AAA W in Africa
What’s New Today
Story #1 is a nice story about W. #2 looks at the evolution of Barack Obama. In my opinion there is no evolution there so much as a reveal from him on who he actually is. #3 is an excellent story on how Americans are weak at math.
The unemployment rate has been above 8% for 41 consecutive months. In the previous 60 years, the jobless topped 8% in a TOTAL of only 39 months.
I’m looking forward to a President Romney in the White House. Finally we can have economic news from the MSM that doesn’t begin with the word “unexpectedly.”
“We all want progress, but if you are on the wrong road, progress means doing an about-turn and walking back to the right road; in that case the man who turns back soonest is the most progressive.” C.S. Lewis
1. Do you miss him yet?
I simply love the photo….
I recently ran into a cab driver (I know, I know, could I be any lazier a reporter?), an immigrant from Pakistan, who has been a citizen of the United States for 25 years. He confessed he hated George Bush when he was president, thought he lied to finish his father’s unfinished business and all of the rest of it. He hated him so much, he told me, that he even went to the library and got his book when it came out. And instead of the bitter feelings he expected reading to prompt to prompt, he found himself humbled: “I didn’t even take the time to know what he was doing as president.”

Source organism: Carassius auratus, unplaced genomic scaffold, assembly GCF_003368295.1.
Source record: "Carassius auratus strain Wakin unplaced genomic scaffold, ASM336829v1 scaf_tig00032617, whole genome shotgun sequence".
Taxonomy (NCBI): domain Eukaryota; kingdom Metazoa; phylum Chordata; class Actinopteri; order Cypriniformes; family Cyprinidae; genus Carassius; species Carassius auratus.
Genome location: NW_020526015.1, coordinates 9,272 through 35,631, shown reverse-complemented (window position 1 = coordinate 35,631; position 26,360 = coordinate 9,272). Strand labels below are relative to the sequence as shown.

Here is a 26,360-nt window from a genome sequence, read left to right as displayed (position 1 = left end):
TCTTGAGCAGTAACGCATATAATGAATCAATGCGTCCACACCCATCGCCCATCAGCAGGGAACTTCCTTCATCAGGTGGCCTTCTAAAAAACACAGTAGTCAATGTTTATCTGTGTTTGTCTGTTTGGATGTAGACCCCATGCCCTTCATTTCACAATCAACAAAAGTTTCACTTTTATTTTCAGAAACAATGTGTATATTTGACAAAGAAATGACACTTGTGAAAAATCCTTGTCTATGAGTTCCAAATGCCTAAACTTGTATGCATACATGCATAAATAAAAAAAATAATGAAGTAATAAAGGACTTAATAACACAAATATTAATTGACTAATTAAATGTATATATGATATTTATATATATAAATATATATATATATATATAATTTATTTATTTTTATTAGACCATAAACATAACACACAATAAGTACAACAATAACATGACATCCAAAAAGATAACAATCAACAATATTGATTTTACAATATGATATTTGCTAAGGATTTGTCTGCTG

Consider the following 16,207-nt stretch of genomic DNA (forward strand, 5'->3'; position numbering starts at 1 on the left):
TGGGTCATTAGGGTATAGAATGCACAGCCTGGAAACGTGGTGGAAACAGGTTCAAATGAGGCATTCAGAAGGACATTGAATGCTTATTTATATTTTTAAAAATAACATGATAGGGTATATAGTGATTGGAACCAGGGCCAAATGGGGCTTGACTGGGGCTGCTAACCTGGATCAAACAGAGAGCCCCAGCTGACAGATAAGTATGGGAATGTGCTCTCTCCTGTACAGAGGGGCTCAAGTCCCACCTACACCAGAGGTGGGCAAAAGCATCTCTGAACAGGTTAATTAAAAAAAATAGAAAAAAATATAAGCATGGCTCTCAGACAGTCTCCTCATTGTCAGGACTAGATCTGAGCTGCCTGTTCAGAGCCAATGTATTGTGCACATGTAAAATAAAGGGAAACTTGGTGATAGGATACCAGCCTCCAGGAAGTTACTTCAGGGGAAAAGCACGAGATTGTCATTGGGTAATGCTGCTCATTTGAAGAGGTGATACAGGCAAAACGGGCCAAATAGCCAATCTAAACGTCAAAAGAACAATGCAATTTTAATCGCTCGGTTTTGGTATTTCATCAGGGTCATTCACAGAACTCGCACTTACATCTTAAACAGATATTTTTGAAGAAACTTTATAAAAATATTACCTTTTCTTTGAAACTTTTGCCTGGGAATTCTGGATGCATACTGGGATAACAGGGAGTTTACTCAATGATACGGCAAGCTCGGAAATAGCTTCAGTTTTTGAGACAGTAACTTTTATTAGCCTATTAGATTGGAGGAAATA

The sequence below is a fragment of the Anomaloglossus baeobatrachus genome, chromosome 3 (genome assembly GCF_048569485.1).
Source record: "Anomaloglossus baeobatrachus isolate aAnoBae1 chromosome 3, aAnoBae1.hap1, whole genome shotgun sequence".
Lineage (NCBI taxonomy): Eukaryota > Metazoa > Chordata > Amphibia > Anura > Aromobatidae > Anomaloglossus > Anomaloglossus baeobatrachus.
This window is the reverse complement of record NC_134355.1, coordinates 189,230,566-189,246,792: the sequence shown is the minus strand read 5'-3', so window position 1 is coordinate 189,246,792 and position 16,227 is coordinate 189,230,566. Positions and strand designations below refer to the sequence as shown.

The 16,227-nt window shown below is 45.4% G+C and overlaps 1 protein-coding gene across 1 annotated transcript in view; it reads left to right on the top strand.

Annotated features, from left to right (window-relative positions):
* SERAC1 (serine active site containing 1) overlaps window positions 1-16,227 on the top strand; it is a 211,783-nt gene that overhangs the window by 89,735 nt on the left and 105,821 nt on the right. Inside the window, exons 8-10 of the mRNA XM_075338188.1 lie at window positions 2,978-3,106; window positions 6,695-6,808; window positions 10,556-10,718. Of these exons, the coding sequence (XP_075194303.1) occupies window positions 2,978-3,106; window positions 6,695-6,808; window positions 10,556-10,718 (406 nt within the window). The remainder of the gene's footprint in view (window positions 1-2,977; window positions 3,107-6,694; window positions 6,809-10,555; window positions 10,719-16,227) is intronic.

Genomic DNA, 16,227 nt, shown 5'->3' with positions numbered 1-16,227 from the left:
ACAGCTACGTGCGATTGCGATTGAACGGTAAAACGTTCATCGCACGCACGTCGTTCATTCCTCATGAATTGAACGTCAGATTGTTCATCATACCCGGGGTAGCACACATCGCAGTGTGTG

He cited, in particular, the PEPFAR support for Africans.
The cabbie still has some reservations about the Iraq war (both of them), but George W. Bush wound up helping him become a better informed citizen, and a more inquisitive one. And a little more aware of — and appreciative of — good people who step forward and the people they are stepping forward for…
I doubt this will happen with O. If he had done anything like this, his people would have spread the word far and wide through their media hacks.
2. The Evolution of Barack Obama